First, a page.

As the thoughts became endless and the questions continued to fill my mind like water in a glass, I simply could not continue my daily routine. I had to stop, sit down, close my eyes, and attempt to calm and control my mind.

Why was I so obsessed over that one noise?

That particular noise… A noise so loud, so out of place, that it startled me enough to wake me from my deep sleep.

After what felt like hours had passed, I finally gathered my thoughts, and pushed on with my daily routine.

 

15 July, 1935

A little before midnight. For a reason unbeknownst to me, Odin refused to stop barking at the backdoor. When he left the bedroom, I thought he was simply going to eat. But a snarl and a roar thundered upstairs, and as quickly as I could, I jumped out of bed, and ran downstairs.

He was in a fighting stance: legs pivoted, lips drawn back, brow lowered, eyes fierce, hair bristled, and mouth open, his fangs ready to rip whatever or whoever came through the doorway.

I tried to pull him back by his collar, but I was immediately met with his snapping teeth. Not trying anymore, I stood back and watched silently as he barked and growled. Minutes later, midnight came, and strangely he stopped barking for a few seconds, let out a howl, then he continued on barking.

Despite the madness of constant barking, I never left him. But abruptly, it ceased. It was as if he was possessed and the foul demon left his body. His demeanor changed completely, and the companion I fell in love with the minute I saw him at the pound had returned. I watched him turn away from the door, and stroll back upstairs. When I entered the bedroom, he was in his bed, fast asleep.

It was a queer occurrence, yes, but I did not question it.

Animals are odd, sometimes.

 

18 July, 1935

I have taken a break from writing to look after Odin more closely. He has become stranger and stranger ever since the fifteenth.

For instance, this morning, he would not stop scratching at the backdoor, so I opened the door and let him out. As if he were a bullet, he shot out from the house, and leaped from the cement slab to the hill. Then, on top, he began obsessively digging. From one section of the yard to the next, he sniffed the ground, then dug. He continued this ritual for hours without ceasing.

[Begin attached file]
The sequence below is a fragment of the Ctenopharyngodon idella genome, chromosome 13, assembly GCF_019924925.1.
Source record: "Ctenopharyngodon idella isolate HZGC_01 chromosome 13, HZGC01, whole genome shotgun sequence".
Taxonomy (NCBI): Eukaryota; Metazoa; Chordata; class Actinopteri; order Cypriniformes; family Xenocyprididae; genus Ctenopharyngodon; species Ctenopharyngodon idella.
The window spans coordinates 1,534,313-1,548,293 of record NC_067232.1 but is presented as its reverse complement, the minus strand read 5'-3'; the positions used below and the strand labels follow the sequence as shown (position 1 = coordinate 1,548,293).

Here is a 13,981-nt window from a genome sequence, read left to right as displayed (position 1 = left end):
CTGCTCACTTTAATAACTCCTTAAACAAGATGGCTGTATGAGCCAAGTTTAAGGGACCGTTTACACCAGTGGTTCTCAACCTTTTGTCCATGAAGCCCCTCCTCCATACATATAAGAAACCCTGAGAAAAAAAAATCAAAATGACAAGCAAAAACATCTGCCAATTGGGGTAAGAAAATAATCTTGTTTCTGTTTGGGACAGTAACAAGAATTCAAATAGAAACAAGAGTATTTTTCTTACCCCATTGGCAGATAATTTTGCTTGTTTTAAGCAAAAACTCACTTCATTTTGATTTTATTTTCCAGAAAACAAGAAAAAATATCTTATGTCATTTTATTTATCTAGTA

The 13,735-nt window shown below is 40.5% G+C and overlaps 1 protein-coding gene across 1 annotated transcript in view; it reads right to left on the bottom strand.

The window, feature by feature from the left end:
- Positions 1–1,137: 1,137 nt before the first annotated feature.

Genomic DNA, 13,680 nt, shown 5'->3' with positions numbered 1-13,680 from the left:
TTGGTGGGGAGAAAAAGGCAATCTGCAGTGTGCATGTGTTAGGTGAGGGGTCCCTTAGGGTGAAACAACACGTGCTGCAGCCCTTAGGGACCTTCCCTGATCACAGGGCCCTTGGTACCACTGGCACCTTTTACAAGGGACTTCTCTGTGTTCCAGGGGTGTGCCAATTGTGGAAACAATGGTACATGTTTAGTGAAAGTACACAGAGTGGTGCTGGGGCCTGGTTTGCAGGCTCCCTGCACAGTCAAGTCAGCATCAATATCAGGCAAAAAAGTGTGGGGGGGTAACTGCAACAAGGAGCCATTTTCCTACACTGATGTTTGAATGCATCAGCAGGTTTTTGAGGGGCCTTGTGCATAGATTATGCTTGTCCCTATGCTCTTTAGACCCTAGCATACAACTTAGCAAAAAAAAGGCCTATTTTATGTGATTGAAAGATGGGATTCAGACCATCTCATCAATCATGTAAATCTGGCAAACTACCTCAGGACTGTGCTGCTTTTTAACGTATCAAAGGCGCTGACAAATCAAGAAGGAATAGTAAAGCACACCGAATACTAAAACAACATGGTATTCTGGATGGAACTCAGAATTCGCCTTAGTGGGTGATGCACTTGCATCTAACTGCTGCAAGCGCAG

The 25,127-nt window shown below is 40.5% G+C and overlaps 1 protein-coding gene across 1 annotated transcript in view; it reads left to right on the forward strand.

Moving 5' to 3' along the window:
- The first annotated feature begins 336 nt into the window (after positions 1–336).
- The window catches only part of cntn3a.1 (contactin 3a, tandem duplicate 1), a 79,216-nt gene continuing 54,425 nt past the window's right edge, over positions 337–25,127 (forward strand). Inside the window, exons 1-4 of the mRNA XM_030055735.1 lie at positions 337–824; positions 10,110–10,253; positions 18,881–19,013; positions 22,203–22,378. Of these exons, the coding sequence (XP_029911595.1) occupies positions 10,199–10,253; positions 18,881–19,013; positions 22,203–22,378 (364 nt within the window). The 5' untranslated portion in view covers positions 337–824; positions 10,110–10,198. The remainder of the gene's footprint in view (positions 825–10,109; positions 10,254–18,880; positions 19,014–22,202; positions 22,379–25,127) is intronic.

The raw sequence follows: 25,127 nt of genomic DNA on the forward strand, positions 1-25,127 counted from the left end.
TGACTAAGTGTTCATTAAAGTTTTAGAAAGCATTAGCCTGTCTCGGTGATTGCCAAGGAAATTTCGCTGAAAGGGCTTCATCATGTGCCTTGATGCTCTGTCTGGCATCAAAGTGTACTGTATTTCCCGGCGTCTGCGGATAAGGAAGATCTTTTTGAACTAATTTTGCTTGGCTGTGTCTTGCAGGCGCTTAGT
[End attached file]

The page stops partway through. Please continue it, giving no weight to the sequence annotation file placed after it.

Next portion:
Around noon, I dragged him back inside. (He was oddly docile as I took him back into the house. Perhaps his mission was accomplished? Or he was simply too exhausted to continue?) His paws and snout were caked in dirt, so I carried him upstairs, into the restroom, to bathe him.

 

20 July, 1935

Since the eighteenth, Odin refuses to be inside. He continues to dig, and dig, and dig on top of that damn hill in the backyard. He has not touched his food or water, nor has he really even slept. I cannot for the life of me determine what his obsession is.

I have checked every hole he has dug, in hopes to see a glimpse of what pulls him there, but only dirt and stone can be found.

Its gotten to the point that his paws began bleeding, and his nails were chipping. When he grew too tired to escape, I got ahold of him and carried him into the master bedroom. There, with his water, food, and bed, I locked him inside. After a few hours of continuous barking, he eventually fell asleep. That was when I crept in, disinfected his paws with rubbing alcohol, and wrapped them in bandages.

My plan is to search the top of that damn hill tomorrow. Hopefully I will find something, anything really, that will give me an answer to relieve Odin’s relentless and obsessive digging.

 

21 July, 1935

Damn it! Damn everything! When I opened the door to enter the house, Odin bolted out from the kitchen and leaped onto the hill. I have no idea how he got out of the bedroom, I still do not know now.

…It is difficult… It is difficult to continue…

Before I could… Before I could turn and sprint up to get him… He was — he was… he was pulled in! Yes, pulled in! I cannot explain it better than that! Before my very eyes I watched him lean over one of his holes and yelp! A yelp that still haunts me now! And was pulled into — yes, into! — the hill!